Bipartisan legislation to stabilize insurance markets is still alive in Congress, but its prospects are unclear.

On Friday, Trump said he thinks repealing the mandate as part of the tax overhaul “ultimately leads to the end of Obamacare.” The president continued to ignore other parts of the law that remain untouched by the tax bill, including its Medicaid expansion benefiting low-income adults and the popular protections for people with pre-existing conditions.

Others say a corner has been turned in the health care debate, but where it will end up is still uncertain.

Former President Barack Obama’s law “is more durable and important to Americans in terms of getting affordable health insurance than even its advocates expected,” said John McDonough, a professor at the Harvard T.H. Chan School of Public Health, who served as an adviser to Senate Democrats during the ACA debate more than seven years ago.

With the end of the attempts to bring it down and to repeal it, perhaps there will be opportunities in the near future to try to actually build up and improve it, because it could use some work,” he added.

___

AP broadcast journalist Shelley Adler contributed to this report.

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Notable Replies

  1. That same dumb fucks that vote republican and don’t want any changes to their government benefits. Then again Donald and Republicans did almost nothing this first year…maybe they know something?

  2. So they’ve determined that Obamacare and the ACA are one and the same?! Why, NOTHING gets by these folks!

  3. Avatar for joey joey says:

    This is an annoying and misleading headline and lede. I think the problem lies with the AP, not TPM, but TPM should not credulously repeat this stuff or amplify it with this kind of headline.

    The 8.8 million figure is signups on the FEDERAL exchange. That’s today’s news. States had a choice of whether to set up their own exchanges or participate in this federal exchange. Most of the big blue states (California, New York, Massachusetts, Maryland, Washington, etc.) chose to build their own exchanges. Thus, it’s not surprising that 80% of enrollees on the FEDERAL exchange are from red states – those are most of the states on the federal exchange! Now, to be sure, it’s not a perfect correlation. A bunch of blue states are on the federal exchange (Oregon, Michigan, and more) and a number of smaller red states went ahead and built their own (specifically, Idaho, Mississippi, and Utah). But by and large, most of the states on the federal exchange tend to be red states. So this 80% number is 100% due to that fact. When the enrollment periods end on the state exchanges, we’ll get a fuller picture of where all the Obamacare individual plan enrollees are. It will not be 80% in Trump states.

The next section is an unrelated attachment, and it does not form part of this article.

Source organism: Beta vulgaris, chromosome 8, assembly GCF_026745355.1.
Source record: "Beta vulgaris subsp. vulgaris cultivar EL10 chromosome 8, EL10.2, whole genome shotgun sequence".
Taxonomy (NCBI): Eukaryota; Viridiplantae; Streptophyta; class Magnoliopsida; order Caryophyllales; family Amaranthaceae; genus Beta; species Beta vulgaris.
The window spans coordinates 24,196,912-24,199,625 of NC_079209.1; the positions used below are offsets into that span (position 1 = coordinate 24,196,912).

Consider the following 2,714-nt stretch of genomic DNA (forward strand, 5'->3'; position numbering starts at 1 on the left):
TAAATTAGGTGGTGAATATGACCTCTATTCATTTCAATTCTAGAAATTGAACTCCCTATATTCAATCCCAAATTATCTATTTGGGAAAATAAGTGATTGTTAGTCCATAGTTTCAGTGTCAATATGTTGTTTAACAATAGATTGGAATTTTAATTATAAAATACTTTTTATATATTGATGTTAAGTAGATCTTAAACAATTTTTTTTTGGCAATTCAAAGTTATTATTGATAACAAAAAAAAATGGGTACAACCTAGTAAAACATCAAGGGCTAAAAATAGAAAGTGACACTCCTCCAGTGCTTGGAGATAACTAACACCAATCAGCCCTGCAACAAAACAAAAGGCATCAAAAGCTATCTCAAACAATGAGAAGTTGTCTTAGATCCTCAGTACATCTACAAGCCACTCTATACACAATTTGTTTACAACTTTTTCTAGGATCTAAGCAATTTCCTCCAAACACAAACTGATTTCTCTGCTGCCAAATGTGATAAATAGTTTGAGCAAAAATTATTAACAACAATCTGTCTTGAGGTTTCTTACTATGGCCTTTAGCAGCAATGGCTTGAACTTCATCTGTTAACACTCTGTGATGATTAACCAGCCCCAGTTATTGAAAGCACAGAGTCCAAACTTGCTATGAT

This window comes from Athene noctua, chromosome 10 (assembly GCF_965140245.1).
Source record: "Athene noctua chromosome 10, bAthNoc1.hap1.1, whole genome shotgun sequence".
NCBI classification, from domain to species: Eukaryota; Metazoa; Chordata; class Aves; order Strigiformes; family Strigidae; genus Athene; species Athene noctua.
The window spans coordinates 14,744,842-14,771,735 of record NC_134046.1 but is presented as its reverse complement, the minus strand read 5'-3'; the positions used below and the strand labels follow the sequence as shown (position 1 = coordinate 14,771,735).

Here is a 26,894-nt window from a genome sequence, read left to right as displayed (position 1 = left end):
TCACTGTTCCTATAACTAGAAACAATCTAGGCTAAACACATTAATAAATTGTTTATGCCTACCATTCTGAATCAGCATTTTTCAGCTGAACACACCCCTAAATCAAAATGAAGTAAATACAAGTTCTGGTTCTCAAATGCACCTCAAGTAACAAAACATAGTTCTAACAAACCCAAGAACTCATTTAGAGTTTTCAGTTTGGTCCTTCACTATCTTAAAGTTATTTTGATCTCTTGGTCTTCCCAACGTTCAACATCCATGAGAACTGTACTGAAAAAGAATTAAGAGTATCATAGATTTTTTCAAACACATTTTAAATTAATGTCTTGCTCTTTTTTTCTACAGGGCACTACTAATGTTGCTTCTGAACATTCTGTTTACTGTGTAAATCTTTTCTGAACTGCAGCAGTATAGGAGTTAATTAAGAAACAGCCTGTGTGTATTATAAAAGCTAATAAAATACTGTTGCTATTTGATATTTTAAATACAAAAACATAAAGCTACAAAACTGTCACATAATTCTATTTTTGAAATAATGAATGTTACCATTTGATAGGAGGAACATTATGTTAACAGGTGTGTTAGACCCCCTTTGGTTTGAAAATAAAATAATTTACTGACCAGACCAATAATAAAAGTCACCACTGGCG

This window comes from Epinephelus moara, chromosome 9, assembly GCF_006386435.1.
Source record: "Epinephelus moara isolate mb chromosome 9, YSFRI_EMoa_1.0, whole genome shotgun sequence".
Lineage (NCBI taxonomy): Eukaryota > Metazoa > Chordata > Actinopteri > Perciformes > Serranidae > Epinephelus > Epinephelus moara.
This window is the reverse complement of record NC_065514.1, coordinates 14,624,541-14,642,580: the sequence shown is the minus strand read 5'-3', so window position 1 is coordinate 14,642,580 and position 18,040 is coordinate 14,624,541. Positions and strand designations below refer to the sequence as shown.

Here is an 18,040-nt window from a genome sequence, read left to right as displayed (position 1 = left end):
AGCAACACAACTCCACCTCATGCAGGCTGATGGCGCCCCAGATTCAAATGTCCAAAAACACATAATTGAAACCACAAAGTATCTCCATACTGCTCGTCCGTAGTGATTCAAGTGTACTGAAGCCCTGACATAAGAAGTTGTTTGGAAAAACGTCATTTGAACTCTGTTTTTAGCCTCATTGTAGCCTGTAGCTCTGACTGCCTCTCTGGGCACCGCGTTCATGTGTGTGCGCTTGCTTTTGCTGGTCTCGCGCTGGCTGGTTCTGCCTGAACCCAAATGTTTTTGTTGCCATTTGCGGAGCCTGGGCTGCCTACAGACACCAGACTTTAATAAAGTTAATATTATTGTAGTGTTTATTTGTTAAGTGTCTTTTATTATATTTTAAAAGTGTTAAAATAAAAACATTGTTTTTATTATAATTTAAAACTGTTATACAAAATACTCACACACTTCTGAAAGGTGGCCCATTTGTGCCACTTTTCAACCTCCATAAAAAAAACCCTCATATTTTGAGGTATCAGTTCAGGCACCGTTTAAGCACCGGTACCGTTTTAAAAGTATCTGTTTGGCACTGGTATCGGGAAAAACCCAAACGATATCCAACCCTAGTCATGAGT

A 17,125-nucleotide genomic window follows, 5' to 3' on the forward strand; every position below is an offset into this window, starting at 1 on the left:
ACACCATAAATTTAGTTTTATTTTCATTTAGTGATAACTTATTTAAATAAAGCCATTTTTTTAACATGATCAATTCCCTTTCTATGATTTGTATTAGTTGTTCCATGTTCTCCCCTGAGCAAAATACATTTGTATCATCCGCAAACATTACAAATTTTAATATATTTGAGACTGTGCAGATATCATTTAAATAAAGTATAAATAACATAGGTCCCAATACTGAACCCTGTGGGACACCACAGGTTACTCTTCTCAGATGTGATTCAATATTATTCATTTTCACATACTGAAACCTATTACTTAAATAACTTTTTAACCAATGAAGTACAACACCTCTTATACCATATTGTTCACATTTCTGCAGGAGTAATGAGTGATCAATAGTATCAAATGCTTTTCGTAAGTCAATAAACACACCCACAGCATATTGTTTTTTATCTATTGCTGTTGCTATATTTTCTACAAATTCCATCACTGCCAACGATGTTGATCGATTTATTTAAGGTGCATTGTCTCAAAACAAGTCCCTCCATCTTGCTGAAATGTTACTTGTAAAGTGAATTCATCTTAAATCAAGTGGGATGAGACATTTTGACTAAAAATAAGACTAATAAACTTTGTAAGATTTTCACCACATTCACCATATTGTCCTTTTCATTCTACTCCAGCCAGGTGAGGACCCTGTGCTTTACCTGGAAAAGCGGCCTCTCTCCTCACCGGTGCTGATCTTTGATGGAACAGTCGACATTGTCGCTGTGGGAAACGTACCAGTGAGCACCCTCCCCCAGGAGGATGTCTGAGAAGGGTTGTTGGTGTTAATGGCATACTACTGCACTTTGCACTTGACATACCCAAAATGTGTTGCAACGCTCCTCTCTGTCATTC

Part of why I find this SO annoying is that while there is not a strong correlation between being in a Trump state and enrolling on the Obamacare exchange, there IS a stronger red-blue correlation between who would be eligible for the Medicaid expansion if states would expand Medicaid (there are lots more poor people in some of the Trump states, who would be eligible for Medicaid if their state chose to participate in the expansion). That is an important story. You can’t see the important stories if journalists who don’t understand health policy are putting out stories like this one.

  4. You beat me to the first point, but this one is also crucial, and it’s not just because those states have a high proportion of poor people. It’s also because their pre-expansion eligibility criteria were so harsh. For example, before the ACA, in New York you qualified for Medicaid if you made up to 100% of the poverty level (or something similar to that). In Texas, and most other southern states, you could only qualify for Medicaid if you earned less than 19% of the poverty level - i.e., about $4,500/year - and even that was only for pregnant women, young children, and recent mothers. As a single childless person, it was virtually impossible.

    The expansion would be so huge in those red states because so few are being covered now. But they care more about sticking it to those undeserving poors.